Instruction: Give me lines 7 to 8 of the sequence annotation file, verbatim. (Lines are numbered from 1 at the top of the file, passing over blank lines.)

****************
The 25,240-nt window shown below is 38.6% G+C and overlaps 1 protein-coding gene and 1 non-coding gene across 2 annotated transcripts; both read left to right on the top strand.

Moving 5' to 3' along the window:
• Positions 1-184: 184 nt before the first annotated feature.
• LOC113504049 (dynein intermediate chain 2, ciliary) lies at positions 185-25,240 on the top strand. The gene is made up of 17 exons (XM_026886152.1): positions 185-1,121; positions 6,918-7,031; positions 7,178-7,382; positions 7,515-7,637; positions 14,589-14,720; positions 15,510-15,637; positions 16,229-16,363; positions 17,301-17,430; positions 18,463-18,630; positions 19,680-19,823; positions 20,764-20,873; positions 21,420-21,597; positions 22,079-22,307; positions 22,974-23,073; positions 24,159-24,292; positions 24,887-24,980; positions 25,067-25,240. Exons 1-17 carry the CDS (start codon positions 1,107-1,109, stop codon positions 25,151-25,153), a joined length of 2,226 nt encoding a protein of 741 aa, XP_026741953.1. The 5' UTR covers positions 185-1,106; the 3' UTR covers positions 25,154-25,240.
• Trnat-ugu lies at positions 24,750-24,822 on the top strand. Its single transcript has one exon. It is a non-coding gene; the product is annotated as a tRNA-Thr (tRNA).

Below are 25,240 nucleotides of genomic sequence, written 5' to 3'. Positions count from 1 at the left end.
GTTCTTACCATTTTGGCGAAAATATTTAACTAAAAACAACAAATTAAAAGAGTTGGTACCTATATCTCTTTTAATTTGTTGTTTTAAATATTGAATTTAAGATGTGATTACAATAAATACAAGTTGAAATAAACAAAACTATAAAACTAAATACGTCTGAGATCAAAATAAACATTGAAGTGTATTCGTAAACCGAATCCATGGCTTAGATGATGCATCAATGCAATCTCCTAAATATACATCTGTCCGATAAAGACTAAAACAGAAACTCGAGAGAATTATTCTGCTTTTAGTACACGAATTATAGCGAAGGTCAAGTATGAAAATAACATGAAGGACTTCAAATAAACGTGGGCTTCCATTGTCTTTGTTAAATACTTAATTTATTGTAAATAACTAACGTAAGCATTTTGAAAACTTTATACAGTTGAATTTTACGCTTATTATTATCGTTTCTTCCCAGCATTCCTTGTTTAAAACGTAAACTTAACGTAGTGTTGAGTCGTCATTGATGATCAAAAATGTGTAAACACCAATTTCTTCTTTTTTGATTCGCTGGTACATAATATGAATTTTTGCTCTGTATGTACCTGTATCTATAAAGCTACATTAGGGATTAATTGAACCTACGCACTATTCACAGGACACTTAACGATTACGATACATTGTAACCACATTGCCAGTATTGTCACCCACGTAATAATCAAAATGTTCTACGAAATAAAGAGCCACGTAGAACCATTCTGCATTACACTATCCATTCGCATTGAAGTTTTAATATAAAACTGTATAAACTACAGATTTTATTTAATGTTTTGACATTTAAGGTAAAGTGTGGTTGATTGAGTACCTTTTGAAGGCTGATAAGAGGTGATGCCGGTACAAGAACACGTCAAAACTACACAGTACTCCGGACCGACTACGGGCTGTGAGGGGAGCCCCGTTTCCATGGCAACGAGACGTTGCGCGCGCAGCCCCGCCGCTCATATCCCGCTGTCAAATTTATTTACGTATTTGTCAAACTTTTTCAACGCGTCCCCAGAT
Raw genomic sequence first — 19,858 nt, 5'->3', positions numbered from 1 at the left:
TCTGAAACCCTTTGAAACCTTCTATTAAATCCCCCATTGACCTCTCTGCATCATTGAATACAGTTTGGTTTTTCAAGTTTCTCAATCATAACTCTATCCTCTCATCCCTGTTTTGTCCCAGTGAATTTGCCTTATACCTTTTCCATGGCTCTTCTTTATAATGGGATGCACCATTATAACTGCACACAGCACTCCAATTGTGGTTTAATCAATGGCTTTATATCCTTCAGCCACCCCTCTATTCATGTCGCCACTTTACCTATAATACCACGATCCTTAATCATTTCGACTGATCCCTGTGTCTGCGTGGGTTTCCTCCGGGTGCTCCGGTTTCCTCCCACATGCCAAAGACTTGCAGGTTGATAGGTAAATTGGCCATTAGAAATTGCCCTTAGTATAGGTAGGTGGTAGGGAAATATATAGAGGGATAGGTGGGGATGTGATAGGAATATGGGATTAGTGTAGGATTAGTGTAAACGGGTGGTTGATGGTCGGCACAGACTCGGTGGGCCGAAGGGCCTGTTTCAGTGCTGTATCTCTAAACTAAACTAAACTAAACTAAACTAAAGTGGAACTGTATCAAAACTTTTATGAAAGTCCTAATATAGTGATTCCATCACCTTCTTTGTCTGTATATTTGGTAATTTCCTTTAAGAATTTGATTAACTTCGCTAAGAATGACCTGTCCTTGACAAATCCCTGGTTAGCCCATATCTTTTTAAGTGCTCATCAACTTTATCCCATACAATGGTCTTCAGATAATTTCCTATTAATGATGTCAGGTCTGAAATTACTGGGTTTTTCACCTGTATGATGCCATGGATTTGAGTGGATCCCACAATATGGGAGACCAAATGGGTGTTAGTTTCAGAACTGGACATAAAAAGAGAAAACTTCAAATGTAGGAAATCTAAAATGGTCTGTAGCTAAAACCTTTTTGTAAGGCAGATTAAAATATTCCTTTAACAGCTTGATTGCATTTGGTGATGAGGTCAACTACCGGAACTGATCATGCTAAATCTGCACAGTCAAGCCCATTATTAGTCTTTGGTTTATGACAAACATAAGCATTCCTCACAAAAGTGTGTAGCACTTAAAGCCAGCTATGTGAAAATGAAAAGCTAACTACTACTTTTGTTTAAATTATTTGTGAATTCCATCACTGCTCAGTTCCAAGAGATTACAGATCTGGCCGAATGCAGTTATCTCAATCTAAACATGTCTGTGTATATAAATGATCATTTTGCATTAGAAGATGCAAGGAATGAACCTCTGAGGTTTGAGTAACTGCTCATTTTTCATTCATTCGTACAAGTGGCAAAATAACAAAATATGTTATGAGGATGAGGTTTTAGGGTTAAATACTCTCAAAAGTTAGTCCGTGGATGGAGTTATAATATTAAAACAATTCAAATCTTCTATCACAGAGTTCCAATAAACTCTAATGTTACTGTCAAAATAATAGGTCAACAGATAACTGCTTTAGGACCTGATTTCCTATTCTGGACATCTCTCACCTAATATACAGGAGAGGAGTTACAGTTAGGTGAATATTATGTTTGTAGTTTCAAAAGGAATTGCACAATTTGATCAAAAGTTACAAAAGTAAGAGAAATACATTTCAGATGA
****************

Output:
GTTCTTACCATTTTGGCGAAAATATTTAACTAAAAACAACAAATTAAAAGAGTTGGTACCTATATCTCTTTTAATTTGTTGTTTTAAATATTGAATTTAAGATGTGATTACAATAAATACAAGTTGAAATAAACAAAACTATAAAACTAAATACGTCTGAGATCAAAATAAACATTGAAGTGTATTCGTAAACCGAATCCATGGCTTAGATGATGCATCAATGCAATCTCCTAAATATACATCTGTCCGATAAAGACTAAAACAGAAACTCGAGAGAATTATTCTGCTTTTAGTACACGAATTATAGCGAAGGTCAAGTATGAAAATAACATGAAGGACTTCAAATAAACGTGGGCTTCCATTGTCTTTGTTAAATACTTAATTTATTGTAAATAACTAACGTAAGCATTTTGAAAACTTTATACAGTTGAATTTTACGCTTATTATTATCGTTTCTTCCCAGCATTCCTTGTTTAAAACGTAAACTTAACGTAGTGTTGAGTCGTCATTGATGATCAAAAATGTGTAAACACCAATTTCTTCTTTTTTGATTCGCTGGTACATAATATGAATTTTTGCTCTGTATGTACCTGTATCTATAAAGCTACATTAGGGATTAATTGAACCTACGCACTATTCACAGGACACTTAACGATTACGATACATTGTAACCACATTGCCAGTATTGTCACCCACGTAATAATCAAAATGTTCTACGAAATAAAGAGCCACGTAGAACCATTCTGCATTACACTATCCATTCGCATTGAAGTTTTAATATAAAACTGTATAAACTACAGATTTTATTTAATGTTTTGACATTTAAGGTAAAGTGTGGTTGATTGAGTACCTTTTGAAGGCTGATAAGAGGTGATGCCGGTACAAGAACACGTCAAAACTACACAGTACTCCGGACCGACTACGGGCTGTGAGGGGAGCCCCGTTTCCATGGCAACGAGACGTTGCGCGCGCAGCCCCGCCGCTCATATCCCGCTGTCAAATTTATTTACGTATTTGTCAAACTTTTTCAACGCGTCCCCAGAT
Raw genomic sequence first — 19,858 nt, 5'->3', positions numbered from 1 at the left: